Main household consumption survey collects prices for a wide range of goods and services for household consumption such as food, beverages, tobacco, clothing, footwear, utilities, furniture, household appliances, pharmaceuticals, private health care services, motor vehicles, transportation services, electronic equipment, communication services, catering services, accommodation services, recreational activities, personal hygiene, and other goods and services. For this survey, each economy classifies the items priced as important or less important for the consumption patterns of its inhabitants.

    Private education survey collects annual tuition prices for private education institutions at the primary, secondary, and tertiary levels as well as other education services, such as foreign language and private tutoring.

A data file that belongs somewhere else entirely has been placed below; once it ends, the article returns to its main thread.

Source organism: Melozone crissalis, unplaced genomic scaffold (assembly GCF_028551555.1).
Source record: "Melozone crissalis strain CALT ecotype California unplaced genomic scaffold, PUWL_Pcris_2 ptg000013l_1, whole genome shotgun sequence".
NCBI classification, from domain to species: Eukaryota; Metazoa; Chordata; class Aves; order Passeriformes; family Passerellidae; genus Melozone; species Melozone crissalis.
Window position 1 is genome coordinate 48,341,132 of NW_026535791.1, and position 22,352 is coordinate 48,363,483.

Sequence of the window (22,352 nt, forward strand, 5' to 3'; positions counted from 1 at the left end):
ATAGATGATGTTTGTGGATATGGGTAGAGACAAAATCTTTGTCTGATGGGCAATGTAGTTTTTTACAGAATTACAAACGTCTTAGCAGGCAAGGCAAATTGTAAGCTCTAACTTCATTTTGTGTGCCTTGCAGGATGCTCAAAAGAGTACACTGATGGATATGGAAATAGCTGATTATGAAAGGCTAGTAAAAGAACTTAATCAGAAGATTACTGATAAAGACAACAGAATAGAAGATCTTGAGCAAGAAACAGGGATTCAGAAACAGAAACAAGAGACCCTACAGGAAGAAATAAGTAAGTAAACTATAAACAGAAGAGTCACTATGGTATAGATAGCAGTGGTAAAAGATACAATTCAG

Housing survey collects annual rental prices or dwelling stock data for housing services. Rental prices are collected for similar dwelling types in each economy. This approach has been found to work well in economies in which the dwellings actually rented are representative of the stock of dwellings as a whole and where statistical agencies collect information on rents paid for the different kinds of dwellings that are rented in most parts of the economy. Dwelling stock data is collected for both the quantity and quality of the dwelling stock.Image

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    Government consumption

    Government consumption survey compiles administrative or survey data on the compensation of public employees in a variety of collective services, public health services, and public education services. The selection of government occupations represents the various education and skills levels that are commonly found among employees working in these three government sectors.